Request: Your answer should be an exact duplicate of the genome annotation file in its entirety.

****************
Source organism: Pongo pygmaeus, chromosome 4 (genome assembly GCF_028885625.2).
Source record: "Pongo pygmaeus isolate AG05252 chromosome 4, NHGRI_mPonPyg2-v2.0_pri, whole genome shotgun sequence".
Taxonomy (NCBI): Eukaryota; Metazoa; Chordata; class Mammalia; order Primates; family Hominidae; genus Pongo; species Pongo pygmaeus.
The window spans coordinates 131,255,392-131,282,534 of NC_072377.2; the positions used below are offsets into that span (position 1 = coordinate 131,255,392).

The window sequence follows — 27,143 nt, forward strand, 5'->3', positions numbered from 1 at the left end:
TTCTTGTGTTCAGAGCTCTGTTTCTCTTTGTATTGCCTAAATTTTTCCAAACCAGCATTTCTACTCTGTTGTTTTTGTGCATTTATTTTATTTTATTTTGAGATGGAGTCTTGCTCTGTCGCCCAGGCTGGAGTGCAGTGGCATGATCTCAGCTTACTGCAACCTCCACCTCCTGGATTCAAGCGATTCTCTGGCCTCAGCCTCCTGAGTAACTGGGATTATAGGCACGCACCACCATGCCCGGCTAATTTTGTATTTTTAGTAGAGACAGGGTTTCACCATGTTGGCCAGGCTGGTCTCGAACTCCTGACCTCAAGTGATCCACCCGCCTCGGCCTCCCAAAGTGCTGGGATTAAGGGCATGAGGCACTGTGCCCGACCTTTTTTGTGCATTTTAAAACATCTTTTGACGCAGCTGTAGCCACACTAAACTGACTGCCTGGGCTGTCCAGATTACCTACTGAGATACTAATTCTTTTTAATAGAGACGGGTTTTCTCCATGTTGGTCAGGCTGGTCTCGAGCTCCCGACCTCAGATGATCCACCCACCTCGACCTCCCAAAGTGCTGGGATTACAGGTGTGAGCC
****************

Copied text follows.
Source organism: Pongo pygmaeus, chromosome 4 (genome assembly GCF_028885625.2).
Source record: "Pongo pygmaeus isolate AG05252 chromosome 4, NHGRI_mPonPyg2-v2.0_pri, whole genome shotgun sequence".
Taxonomy (NCBI): Eukaryota; Metazoa; Chordata; class Mammalia; order Primates; family Hominidae; genus Pongo; species Pongo pygmaeus.
The window spans coordinates 131,255,392-131,282,534 of NC_072377.2; the positions used below are offsets into that span (position 1 = coordinate 131,255,392).

The window sequence follows — 27,143 nt, forward strand, 5'->3', positions numbered from 1 at the left end:
TTCTTGTGTTCAGAGCTCTGTTTCTCTTTGTATTGCCTAAATTTTTCCAAACCAGCATTTCTACTCTGTTGTTTTTGTGCATTTATTTTATTTTATTTTGAGATGGAGTCTTGCTCTGTCGCCCAGGCTGGAGTGCAGTGGCATGATCTCAGCTTACTGCAACCTCCACCTCCTGGATTCAAGCGATTCTCTGGCCTCAGCCTCCTGAGTAACTGGGATTATAGGCACGCACCACCATGCCCGGCTAATTTTGTATTTTTAGTAGAGACAGGGTTTCACCATGTTGGCCAGGCTGGTCTCGAACTCCTGACCTCAAGTGATCCACCCGCCTCGGCCTCCCAAAGTGCTGGGATTAAGGGCATGAGGCACTGTGCCCGACCTTTTTTGTGCATTTTAAAACATCTTTTGACGCAGCTGTAGCCACACTAAACTGACTGCCTGGGCTGTCCAGATTACCTACTGAGATACTAATTCTTTTTAATAGAGACGGGTTTTCTCCATGTTGGTCAGGCTGGTCTCGAGCTCCCGACCTCAGATGATCCACCCACCTCGACCTCCCAAAGTGCTGGGATTACAGGTGTGAGCC